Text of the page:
Her cross-town rival, Joel Mathis at Philadelphia Weekly, begged to differ, calling meh "not only a word, but a great word":
Meh isn't onomatopoetic, first of all. Unless Eichel knows what apathy actually sounds like.
But when you use the word meh, you're actually communicating. It's a very short way of saying something like "I don't think I agree with the statement you just made, but I don't care enough about it (or maybe I just don't care enough about your opinion) to make a sustained or impassioned counterargument."
Let me try to step in here. I'd say that meh is indeed onomatopoetic, insofar as it represents the sound of a short emphatic exclamation. Onomatopoeia doesn't just include conventional representations of the natural sounds that things make, like bam or pop, but the natural sounds that people make too. So score one point for Eichel.
But score one point for Mathis on the whole "It's not a word! It is too a word!" back-and-forth. As we saw recently in the case of funner and funnest, people often throw the "not a real word" criticism at items in the lexicon that bother them for some reason. And as lexicographer Erin McKean has argued, if it looks wordish, sounds wordish, and acts wordish, then guess what? It's a word.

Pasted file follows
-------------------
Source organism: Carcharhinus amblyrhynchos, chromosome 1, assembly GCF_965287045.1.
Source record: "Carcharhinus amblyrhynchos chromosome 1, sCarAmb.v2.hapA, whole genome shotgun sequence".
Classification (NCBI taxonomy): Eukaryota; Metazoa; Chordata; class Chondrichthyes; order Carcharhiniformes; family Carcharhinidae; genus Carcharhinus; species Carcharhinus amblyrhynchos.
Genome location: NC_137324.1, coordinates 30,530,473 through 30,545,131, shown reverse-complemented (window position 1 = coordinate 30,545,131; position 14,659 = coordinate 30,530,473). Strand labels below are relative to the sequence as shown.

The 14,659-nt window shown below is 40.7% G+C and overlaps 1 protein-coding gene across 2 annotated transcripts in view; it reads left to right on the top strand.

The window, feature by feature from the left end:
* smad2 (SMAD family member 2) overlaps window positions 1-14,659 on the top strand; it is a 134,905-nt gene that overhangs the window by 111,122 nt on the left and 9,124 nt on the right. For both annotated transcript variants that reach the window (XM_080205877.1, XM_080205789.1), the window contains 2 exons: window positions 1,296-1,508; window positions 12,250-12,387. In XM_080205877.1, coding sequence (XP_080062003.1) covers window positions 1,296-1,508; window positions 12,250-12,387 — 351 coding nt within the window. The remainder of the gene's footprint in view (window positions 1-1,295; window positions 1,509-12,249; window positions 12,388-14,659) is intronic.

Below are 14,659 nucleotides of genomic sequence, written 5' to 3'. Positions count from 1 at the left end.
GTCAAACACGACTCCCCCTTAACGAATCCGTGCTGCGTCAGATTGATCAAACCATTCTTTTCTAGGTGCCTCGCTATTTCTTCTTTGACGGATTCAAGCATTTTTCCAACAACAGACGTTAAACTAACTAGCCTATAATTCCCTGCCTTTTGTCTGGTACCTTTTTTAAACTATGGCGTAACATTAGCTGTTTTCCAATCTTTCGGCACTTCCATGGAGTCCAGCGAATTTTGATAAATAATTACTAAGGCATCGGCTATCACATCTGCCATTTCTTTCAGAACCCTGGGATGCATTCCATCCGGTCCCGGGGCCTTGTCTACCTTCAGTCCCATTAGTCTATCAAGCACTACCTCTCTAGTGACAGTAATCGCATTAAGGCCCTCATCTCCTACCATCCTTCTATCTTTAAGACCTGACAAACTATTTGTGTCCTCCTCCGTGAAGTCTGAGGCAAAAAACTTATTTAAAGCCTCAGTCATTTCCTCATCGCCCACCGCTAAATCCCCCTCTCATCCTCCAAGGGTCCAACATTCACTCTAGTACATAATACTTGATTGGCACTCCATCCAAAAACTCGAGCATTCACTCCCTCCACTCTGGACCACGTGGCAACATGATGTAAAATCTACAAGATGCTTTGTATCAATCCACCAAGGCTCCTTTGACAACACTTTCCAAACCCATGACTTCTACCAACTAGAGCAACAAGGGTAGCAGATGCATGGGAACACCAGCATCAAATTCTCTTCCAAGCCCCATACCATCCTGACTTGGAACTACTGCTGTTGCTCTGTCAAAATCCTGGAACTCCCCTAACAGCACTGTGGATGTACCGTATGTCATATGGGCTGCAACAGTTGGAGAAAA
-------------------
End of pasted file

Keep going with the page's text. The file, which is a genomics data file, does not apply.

The problem here is that interjections in general seem a little less "wordish" than other more easily classified parts of speech. As Ben Yagoda wrote on Slate last year, lexicographers and linguists have long had difficulty knowing what to do with these expressive little words that largely function outside of grammar. The great American linguist Edward Sapir disparaged them as "among the least important of speech elements." Most thesauruses — like the Visual Thesaurus, for instance — have no place for interjections, since they're too busy with the parts of speech where the real semantic action of the language is happening: nouns, adjectives, verbs, and adverbs. Meanwhile, the makers of dictionaries try their best, but they're still a bit unsure of how to handle interjections.
Nonetheless, quite a lot of them have entered the major dictionaries. I did a quick search of Merriam-Webster's Collegiate Dictionary and found 163 interjections listed. Here they are for your enjoyment.